The telephone was ringing, bringing him up and out of a sleep too deep for dreams. He groped for it without opening his eyes, without coming more than halfway awake. If it had stopped ringing just then he would have slipped back down into sleep without a hitch; he would hace done it as simply and easily as he had onced slipped down the snow-covered hills in McCarron Park on his Flexible Flyer. You ran with the sled, threw yourself onto it, and down you went--seemingly at the speed of sound. Ben was the one who really had changed, and, looking at him again, Bill felt unreality wash easily over him. His face was the same, and his hair, although graying and longer, was combed in the same unusual right-side part. But Ben had gotten thin. He sat easily enough in his chair, his unadorned leather vest open to show the blue chambray work shirt beneath. All six of them ended up ordering another round, and they talked of light matters until the drinks came. Bill looked into his beer, watching the way the bubbles crawled up the sides of the glass. He was both amused and appalled to realize he was hoping someone else would begin to story about the years between--that Beverly would tell them about the wonderful man she had married, or that Richie Tozier would begin to expound on Funny Incidents in the Broadcasting Studio.
It was three-thirty in the morning and Harry was exhausted as he finally unlocked the door to his apartment. He undressed and went straight into the shower. Tried not to think as he let the burning jets of water numb his skin, massage his stiff muscles, and thaw his frozen body. They had spoken to Rolf Otterson, but the formal questioning would have to wait until the morning. At Sollihogda they had quickly wrapped up the door-to-door inquiries with the neighbors; there weren't that many to ask. But the Crime Scene officers and the dogs were still at work and would be the whole night. Under the pressure of Vetlesen there was a resume listing diplomas and courses with long names in French and English that, for all Harry knew, could have been completed in two months, but still gave you the right to add new Latin abbreviations to your doctorate. He had Googled Idar Vetlesen and come up with a list of results from what he thought were curling competitions, as well as an old Web site from one of his previous employers, the Marienlyst Clinic. Standing outside Tresko's door on the sixth floor of the only apartment building in Frogner Plass, Harry had that same feeling he had when he was small and everyone else in Oppsal was on vacation. This was the last resort, his last desperate action, having rung the doorbells at all the other houses.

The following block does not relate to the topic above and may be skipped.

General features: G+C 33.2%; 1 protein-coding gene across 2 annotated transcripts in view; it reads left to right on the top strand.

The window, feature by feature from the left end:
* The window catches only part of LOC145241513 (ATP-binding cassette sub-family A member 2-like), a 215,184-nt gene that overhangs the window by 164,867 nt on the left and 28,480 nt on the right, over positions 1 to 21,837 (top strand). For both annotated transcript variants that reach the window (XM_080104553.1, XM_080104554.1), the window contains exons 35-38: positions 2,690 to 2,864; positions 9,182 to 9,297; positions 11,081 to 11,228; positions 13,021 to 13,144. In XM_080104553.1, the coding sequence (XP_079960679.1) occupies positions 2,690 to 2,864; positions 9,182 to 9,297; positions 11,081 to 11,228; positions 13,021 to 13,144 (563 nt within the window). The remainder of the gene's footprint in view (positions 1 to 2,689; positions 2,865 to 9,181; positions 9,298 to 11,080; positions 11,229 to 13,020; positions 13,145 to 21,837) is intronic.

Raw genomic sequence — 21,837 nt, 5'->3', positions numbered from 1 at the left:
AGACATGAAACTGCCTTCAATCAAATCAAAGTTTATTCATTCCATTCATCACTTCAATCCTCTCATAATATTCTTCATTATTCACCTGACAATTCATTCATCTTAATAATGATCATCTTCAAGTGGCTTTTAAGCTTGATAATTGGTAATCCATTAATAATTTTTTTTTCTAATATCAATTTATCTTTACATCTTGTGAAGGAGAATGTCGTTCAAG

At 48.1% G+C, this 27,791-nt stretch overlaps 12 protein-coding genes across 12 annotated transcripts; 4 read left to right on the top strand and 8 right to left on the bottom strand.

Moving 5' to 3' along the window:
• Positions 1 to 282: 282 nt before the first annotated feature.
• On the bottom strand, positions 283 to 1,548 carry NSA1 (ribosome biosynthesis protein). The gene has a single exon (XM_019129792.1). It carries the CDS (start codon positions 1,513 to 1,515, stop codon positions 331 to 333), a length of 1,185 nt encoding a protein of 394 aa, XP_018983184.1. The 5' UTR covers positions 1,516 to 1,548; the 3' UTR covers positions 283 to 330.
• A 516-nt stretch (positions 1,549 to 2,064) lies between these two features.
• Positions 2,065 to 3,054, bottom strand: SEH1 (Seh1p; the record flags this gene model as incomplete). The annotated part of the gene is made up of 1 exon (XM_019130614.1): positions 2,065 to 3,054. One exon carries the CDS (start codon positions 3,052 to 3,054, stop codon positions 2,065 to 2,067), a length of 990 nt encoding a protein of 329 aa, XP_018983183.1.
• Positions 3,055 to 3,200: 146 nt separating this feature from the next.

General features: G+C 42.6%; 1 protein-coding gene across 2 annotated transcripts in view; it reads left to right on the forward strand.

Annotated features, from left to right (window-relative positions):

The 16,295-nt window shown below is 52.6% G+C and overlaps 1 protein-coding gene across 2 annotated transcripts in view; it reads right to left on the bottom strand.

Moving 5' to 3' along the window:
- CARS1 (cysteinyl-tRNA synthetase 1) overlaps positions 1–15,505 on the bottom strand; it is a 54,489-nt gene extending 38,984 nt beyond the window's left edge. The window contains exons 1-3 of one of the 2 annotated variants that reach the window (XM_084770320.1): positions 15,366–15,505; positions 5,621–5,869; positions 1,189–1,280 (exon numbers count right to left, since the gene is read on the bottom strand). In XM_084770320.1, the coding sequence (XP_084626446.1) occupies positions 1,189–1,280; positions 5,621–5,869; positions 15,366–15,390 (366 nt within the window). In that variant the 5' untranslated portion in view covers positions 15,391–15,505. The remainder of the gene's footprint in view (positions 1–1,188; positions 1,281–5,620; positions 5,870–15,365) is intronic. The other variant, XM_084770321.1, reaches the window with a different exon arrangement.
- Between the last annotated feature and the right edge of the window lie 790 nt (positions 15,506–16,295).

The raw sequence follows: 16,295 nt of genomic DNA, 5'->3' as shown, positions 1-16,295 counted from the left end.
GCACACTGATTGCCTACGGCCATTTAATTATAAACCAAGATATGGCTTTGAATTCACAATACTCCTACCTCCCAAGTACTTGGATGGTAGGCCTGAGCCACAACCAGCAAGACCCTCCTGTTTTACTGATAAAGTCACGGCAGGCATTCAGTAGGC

The Bowies came for him in an old Ford pick-up that had been painted a grotesque and lap-marked white some years before. There was room for three in the cab, but Blaze rode in the back. He didn't mind. The sight of HH shrinking in the distance, then disappearing, filled him with joy. They lived in a huge, ramshackle farmhouse in Cumberland, which borders Falmouth on one side and Yarmouth on the other. The house was on an unpaved road and bore a thousand coats of road dust. By the time blaze got the baby into the shack, Joe was screaming his head off. Blaze stared at him in wonder. He was furious! The face was flushed across the forehead and the cheeks, even the bridge of the tiny nose. His eyes were squinched shut. His fists made tiny circles of rage in the air. Blaze fed him another spoonful. It was accepted. And another. In seven minutes, the entire jar of Gerber Peas was gone. Blaze had a crick in his back from bending over the wicker basket. Joe belched a runnel of green foam. Blaze mopped it off the small cheek with the tail of his own shirt.
No lines are longer than 80 characters, TYVM. Other specified properties aren't being scored automatically at this time so this is not necessarily good news...